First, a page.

This article is intended for tech leads and engineering managers :-) For junior engineers, this article will be helpful in understanding how engineering promotion and progression works. This article is best read in the context of a startup that has raised between $1M USD to $50M USD. As a company grows in size towards maturity, and the culture of doing something the way it is starts to kick in, the ability to affect changes as an individual becomes harder.
Why a career progression chart is not enough
I like to joke with my engineering managers at Xfers that any attempt to solve an engineering progression level and giving every software engineer a career progression checklist is akin to a P versus NP problem.
This is because,
- We can write out what we are looking for at each engineering level
- We can easily verify the level of a software engineer with enough quantifiable and qualitative data
- But we can’t help a software engineer to figure out what he needs to do to reach a particular level.
It's generally easy to define the progression level for a junior (SE1) to a mid-level (SE2) software engineer. There are many websites dedicated to that, including a great one listed over here by Gitlab.
For an SE1 engineer, we can easily quantify the engineer’s success and progression with observable data and metrics, as the tasks assigned to an SE1 engineer is often unambiguous and simple.
For example, suppose a company cares about technical competency, they can prescribe the following writeup to guide junior engineers on what to look out for in order to progress to an SE2 competency level:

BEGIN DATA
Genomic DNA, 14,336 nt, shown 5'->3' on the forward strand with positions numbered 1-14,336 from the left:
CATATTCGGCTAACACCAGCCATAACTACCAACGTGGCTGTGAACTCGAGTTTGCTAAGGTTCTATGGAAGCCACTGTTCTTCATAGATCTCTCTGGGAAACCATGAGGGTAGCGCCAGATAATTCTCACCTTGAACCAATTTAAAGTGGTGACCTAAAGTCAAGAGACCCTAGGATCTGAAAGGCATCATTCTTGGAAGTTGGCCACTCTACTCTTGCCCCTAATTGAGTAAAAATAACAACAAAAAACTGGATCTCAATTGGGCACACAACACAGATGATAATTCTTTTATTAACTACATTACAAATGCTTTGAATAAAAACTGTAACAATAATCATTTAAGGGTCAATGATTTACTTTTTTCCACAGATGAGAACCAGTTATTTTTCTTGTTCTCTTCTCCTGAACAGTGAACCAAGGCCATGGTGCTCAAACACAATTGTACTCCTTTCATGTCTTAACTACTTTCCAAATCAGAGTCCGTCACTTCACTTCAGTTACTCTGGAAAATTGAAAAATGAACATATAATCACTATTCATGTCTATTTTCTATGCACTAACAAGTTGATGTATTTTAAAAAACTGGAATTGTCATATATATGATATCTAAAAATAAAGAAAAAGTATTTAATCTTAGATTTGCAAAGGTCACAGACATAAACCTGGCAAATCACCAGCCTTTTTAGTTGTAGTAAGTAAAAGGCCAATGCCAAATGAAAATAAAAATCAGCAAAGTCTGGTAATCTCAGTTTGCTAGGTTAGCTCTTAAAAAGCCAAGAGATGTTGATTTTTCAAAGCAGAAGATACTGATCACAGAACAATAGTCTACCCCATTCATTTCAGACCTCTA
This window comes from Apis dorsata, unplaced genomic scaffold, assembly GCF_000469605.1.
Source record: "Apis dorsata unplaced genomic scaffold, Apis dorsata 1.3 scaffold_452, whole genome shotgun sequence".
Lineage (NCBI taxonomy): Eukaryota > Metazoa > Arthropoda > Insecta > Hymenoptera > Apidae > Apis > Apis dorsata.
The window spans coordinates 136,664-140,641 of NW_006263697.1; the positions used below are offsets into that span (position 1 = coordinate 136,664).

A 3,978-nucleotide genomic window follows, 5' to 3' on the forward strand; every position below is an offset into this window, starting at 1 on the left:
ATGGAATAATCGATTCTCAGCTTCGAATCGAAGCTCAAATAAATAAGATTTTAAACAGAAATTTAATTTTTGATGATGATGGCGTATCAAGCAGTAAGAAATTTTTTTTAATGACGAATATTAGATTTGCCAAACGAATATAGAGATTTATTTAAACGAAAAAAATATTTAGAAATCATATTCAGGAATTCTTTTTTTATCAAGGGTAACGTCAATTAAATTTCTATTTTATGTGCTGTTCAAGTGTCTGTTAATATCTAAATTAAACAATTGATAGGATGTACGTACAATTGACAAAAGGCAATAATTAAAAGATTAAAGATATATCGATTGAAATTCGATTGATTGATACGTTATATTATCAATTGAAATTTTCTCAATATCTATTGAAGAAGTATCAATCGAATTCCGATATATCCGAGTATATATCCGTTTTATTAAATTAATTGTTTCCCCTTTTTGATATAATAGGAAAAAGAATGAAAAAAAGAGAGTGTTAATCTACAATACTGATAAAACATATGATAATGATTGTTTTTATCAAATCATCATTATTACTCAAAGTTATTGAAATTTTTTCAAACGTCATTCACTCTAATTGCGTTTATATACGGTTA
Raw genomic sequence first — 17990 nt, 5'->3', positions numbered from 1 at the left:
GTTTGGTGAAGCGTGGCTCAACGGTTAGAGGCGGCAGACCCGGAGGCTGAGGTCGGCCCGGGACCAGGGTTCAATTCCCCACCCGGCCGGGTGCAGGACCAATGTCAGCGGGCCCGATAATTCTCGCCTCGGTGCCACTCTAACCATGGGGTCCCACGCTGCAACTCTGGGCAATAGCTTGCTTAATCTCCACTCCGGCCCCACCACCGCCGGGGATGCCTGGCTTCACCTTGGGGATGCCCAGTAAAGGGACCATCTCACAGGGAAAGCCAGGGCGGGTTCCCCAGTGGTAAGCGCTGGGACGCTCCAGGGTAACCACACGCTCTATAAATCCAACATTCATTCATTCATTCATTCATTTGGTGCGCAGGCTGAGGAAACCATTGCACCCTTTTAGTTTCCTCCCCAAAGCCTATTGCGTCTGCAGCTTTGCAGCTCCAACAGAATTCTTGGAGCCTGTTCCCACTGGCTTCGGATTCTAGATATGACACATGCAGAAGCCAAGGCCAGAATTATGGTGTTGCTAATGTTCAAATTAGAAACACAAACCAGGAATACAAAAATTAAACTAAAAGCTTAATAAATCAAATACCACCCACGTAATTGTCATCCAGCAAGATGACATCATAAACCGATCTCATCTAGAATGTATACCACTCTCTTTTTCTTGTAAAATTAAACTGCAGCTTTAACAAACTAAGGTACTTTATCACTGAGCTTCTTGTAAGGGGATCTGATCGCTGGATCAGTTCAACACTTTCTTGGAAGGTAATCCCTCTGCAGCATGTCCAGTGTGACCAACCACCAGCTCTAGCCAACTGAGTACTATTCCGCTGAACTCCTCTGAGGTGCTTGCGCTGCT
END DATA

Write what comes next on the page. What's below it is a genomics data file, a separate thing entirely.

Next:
For an SE1 level, it’s quite easy to quantify writing error-free code and not pushing bugs to production.
Evaluation of the competencies of an SE2 engineer is significantly more ambiguous than that of an SE1: what is an “expert user of a programming language?” What constitutes “coding best practices”?
We quickly realize that it is becoming impossible to prescribe a comprehensive checklist for engineers to “work on” or “check off” to qualify them for the next level in their career.
However, identifying whether someone is is an “expert user of a programming language” is fairly straightforward. We can check if the engineer is using python best practices like list comprehension in the context of the overall code structure where applicable.
Nonetheless, there are many engineers who would come to us to talk about how they can progress to the next level and we try our best to help.
Start by understanding what the company needs
To progress in a company, you will need to understand what the company needs to achieve and hence align yourself with the company’s goals.
You will manifest this alignment by understanding what projects to prioritize, what kind of metrics and impact that your team should be measuring and striving for and how to influence everyone on the correct course of action.
As an engineer, although your technical domain is in building products, having a strong understanding of what the company is trying to do will inadvertently lead you to suggest things that are outside of your scope.
For example: If there’s a certain product launch that needs to be completed in 3 months times, and you are aware that there is inadequate headcount or infrastructure support from other teams to fulfill this, you should be anxiously speaking to team leads, product and project managers and escalate your concerns until a resolution is found.
Put on a hustling mentality and go beyond what you would do to solve problems.
As a corollary to this, if you do not believe in what the company is trying to achieve or if you feel that engineers should not need to understand what your team’s business goals are, then you will find yourself often at the mercy of complaining about problems but not being able to be part of the solution.
Of course, there will be times when the company and team’s PnL are badly hit due to unforeseen circumstances such as COVID 19, and hence no matter what you do, the career progression and salary increment which you are looking for would have to be placed on hold.